Predicting HCV Incidence in Latinos with High-Risk Substance Use: A Data Science Approach

Soc Work Public Health. 2019;34(7):606-615. doi: 10.1080/19371918.2019.1635948. Epub 2019 Aug 2.


Hepatitis C virus (HCV) in the U.S. has tripled in the prior five years, and injecting drug use is the primary risk for HCV, with up to 90% of older and former people who inject drugs (PWIDs) testing positive. Laboratory testing of HCV for any PWIDs is the gold standard, however many PWIDs lack access to health treatment or services. Identifying risks of HCV via a data science approach would aid community health workers (CHW) to rapidly link those most at risk of infection with treatment. This study employed a data-science approach to determine the strongest risk factors of HCV in a sample of Mexican-Americans WIDs n = 221 (96 negative/125 positive). Data included 238 demographic and psychosocial predictors. A Random Forest machine learning algorithm demonstrated significant prediction improvement over baseline no information rate comparison. Strongest risks for positive HCV included sharing drug-use equipment and younger age at first heroin use; receiving drug-education during incarceration was protective. A ROC curve fit to the prediction yielded an area under the curve of 0.77. Predictive variables of HCV in the present analysis can be obtained via screening by CHW. Identification of patients most at risk of HCV within community settings can maximize treatment utilization.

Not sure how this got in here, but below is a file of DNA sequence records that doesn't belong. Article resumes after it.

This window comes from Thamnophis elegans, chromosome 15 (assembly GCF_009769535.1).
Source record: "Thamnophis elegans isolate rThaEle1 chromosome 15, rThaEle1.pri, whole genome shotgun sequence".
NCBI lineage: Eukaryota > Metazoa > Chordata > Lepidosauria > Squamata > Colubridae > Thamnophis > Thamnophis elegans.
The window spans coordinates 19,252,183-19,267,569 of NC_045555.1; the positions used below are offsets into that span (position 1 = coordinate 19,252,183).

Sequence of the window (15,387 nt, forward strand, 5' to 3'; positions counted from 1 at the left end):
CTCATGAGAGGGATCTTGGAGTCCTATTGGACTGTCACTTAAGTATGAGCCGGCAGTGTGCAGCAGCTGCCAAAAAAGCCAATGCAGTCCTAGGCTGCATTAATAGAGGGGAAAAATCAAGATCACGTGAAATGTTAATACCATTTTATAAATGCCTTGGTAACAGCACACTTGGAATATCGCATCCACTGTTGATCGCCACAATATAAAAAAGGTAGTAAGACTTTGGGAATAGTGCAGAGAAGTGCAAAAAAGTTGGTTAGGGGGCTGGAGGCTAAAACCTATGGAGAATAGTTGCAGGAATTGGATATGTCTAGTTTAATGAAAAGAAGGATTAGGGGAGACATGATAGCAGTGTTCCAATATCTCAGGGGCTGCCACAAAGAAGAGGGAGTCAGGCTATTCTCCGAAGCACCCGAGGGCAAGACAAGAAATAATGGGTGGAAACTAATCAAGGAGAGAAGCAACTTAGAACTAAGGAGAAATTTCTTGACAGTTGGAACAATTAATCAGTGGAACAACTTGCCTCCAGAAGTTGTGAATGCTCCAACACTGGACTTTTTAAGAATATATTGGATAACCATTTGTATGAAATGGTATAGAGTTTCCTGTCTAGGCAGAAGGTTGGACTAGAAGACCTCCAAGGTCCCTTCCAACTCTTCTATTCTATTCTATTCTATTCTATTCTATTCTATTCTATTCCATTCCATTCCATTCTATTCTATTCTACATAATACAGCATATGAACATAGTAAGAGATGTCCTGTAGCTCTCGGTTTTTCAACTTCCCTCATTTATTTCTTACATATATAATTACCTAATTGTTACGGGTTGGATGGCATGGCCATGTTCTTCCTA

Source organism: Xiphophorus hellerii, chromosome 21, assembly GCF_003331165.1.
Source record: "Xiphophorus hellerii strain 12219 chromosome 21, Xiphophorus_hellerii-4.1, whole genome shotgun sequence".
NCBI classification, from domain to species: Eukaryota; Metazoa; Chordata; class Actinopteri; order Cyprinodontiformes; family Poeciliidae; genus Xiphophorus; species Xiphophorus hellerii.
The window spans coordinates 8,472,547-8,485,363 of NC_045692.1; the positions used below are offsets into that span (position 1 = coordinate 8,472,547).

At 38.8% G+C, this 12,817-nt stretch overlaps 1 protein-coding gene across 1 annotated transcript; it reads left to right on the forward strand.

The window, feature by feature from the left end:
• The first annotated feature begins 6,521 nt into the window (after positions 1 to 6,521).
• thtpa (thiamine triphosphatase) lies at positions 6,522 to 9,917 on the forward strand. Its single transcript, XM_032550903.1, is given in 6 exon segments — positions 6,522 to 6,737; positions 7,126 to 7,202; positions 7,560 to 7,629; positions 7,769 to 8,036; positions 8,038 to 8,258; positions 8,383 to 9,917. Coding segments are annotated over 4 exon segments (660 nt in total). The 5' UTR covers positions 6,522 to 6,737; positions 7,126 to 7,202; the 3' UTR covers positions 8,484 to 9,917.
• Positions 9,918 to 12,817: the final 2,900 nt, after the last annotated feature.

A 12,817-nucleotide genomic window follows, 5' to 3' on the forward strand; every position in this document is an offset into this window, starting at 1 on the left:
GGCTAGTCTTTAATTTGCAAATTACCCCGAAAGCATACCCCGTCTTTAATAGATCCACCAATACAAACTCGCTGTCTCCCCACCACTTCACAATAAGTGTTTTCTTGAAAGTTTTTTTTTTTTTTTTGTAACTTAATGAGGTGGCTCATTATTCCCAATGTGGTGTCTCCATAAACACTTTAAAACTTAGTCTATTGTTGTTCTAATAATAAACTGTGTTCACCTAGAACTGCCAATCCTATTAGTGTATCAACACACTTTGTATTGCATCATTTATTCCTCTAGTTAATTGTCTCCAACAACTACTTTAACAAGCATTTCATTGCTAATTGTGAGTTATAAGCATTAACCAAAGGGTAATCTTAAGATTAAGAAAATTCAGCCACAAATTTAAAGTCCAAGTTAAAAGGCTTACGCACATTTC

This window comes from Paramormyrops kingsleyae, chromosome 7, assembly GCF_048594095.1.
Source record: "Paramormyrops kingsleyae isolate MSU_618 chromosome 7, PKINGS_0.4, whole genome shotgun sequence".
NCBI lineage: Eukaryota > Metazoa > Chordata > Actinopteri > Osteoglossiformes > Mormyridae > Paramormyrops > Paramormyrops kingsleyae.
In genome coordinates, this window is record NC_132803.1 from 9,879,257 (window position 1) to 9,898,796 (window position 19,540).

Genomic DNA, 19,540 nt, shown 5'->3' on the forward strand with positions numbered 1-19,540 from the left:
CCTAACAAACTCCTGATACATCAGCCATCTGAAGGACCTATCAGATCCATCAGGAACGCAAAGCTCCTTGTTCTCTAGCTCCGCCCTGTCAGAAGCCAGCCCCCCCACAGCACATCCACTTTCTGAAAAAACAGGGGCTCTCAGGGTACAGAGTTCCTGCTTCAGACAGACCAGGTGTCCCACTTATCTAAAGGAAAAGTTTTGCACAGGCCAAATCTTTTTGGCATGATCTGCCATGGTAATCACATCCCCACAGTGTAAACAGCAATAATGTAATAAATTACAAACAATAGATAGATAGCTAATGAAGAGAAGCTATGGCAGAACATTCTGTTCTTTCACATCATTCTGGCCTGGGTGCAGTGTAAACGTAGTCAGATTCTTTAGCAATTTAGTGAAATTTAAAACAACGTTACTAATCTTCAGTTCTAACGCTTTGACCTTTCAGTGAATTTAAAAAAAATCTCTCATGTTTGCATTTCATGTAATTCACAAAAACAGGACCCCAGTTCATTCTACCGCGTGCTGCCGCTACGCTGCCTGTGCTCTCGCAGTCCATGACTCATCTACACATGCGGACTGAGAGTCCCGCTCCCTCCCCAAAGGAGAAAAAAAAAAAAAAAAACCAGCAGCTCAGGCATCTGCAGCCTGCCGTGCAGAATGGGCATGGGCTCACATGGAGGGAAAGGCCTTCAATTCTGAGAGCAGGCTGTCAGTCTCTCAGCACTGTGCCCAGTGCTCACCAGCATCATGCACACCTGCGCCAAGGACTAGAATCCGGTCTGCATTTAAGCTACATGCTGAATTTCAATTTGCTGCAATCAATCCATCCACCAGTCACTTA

Keywords: Hepatitis C; Latino; data science; injecting drug use; machine learning; random forest.

Publication types

  • Research Support, N.I.H., Extramural

MeSH terms

  • Female
  • Hepacivirus*
  • Hepatitis C / epidemiology*
  • Hepatitis C / etiology
  • Hispanic or Latino
  • Humans
  • Incidence
  • Male
  • Middle Aged
  • Risk-Taking*
  • Substance Abuse, Intravenous*
  • Surveys and Questionnaires
  • United States / epidemiology